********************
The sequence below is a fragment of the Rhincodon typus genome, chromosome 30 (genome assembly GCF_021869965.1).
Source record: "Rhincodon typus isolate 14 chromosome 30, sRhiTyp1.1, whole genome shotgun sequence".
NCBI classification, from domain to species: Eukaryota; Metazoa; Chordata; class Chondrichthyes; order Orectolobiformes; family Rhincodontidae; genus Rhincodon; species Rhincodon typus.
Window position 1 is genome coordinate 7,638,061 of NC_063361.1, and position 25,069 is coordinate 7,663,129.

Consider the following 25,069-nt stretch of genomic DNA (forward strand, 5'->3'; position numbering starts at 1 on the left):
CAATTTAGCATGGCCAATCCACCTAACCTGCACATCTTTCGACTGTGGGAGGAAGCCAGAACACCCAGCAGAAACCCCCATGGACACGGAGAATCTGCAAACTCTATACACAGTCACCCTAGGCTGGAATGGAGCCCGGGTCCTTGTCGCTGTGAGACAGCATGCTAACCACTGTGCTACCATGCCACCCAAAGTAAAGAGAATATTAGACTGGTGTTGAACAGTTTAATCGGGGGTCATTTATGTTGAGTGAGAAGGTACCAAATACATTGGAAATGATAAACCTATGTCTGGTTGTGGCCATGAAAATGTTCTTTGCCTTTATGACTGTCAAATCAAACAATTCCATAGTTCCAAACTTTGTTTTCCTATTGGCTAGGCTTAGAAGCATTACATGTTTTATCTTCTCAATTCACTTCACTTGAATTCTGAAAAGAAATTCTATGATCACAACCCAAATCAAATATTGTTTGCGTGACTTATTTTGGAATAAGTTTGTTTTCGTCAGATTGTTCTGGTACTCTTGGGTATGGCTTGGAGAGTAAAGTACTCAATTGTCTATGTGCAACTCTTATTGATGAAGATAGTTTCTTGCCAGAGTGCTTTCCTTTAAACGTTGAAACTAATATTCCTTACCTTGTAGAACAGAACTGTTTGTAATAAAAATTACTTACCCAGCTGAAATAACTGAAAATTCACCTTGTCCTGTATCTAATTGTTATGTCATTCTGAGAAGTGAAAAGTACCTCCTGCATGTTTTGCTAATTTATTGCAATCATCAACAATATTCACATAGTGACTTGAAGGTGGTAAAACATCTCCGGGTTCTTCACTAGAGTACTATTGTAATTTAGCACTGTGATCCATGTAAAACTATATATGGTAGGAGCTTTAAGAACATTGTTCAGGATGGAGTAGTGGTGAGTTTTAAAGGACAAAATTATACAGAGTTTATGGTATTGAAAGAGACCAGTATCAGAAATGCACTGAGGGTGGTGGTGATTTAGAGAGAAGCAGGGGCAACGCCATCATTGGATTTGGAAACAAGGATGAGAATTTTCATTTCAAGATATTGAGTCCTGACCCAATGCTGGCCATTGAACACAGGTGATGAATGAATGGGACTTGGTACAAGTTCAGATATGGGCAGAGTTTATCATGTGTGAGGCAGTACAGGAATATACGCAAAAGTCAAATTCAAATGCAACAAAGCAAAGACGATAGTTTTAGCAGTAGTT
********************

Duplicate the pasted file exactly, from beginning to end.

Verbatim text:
The sequence below is a fragment of the Rhincodon typus genome, chromosome 30 (genome assembly GCF_021869965.1).
Source record: "Rhincodon typus isolate 14 chromosome 30, sRhiTyp1.1, whole genome shotgun sequence".
NCBI classification, from domain to species: Eukaryota; Metazoa; Chordata; class Chondrichthyes; order Orectolobiformes; family Rhincodontidae; genus Rhincodon; species Rhincodon typus.
Window position 1 is genome coordinate 7,638,061 of NC_063361.1, and position 25,069 is coordinate 7,663,129.

Consider the following 25,069-nt stretch of genomic DNA (forward strand, 5'->3'; position numbering starts at 1 on the left):
CAATTTAGCATGGCCAATCCACCTAACCTGCACATCTTTCGACTGTGGGAGGAAGCCAGAACACCCAGCAGAAACCCCCATGGACACGGAGAATCTGCAAACTCTATACACAGTCACCCTAGGCTGGAATGGAGCCCGGGTCCTTGTCGCTGTGAGACAGCATGCTAACCACTGTGCTACCATGCCACCCAAAGTAAAGAGAATATTAGACTGGTGTTGAACAGTTTAATCGGGGGTCATTTATGTTGAGTGAGAAGGTACCAAATACATTGGAAATGATAAACCTATGTCTGGTTGTGGCCATGAAAATGTTCTTTGCCTTTATGACTGTCAAATCAAACAATTCCATAGTTCCAAACTTTGTTTTCCTATTGGCTAGGCTTAGAAGCATTACATGTTTTATCTTCTCAATTCACTTCACTTGAATTCTGAAAAGAAATTCTATGATCACAACCCAAATCAAATATTGTTTGCGTGACTTATTTTGGAATAAGTTTGTTTTCGTCAGATTGTTCTGGTACTCTTGGGTATGGCTTGGAGAGTAAAGTACTCAATTGTCTATGTGCAACTCTTATTGATGAAGATAGTTTCTTGCCAGAGTGCTTTCCTTTAAACGTTGAAACTAATATTCCTTACCTTGTAGAACAGAACTGTTTGTAATAAAAATTACTTACCCAGCTGAAATAACTGAAAATTCACCTTGTCCTGTATCTAATTGTTATGTCATTCTGAGAAGTGAAAAGTACCTCCTGCATGTTTTGCTAATTTATTGCAATCATCAACAATATTCACATAGTGACTTGAAGGTGGTAAAACATCTCCGGGTTCTTCACTAGAGTACTATTGTAATTTAGCACTGTGATCCATGTAAAACTATATATGGTAGGAGCTTTAAGAACATTGTTCAGGATGGAGTAGTGGTGAGTTTTAAAGGACAAAATTATACAGAGTTTATGGTATTGAAAGAGACCAGTATCAGAAATGCACTGAGGGTGGTGGTGATTTAGAGAGAAGCAGGGGCAACGCCATCATTGGATTTGGAAACAAGGATGAGAATTTTCATTTCAAGATATTGAGTCCTGACCCAATGCTGGCCATTGAACACAGGTGATGAATGAATGGGACTTGGTACAAGTTCAGATATGGGCAGAGTTTATCATGTGTGAGGCAGTACAGGAATATACGCAAAAGTCAAATTCAAATGCAACAAAGCAAAGACGATAGTTTTAGCAGTAGTT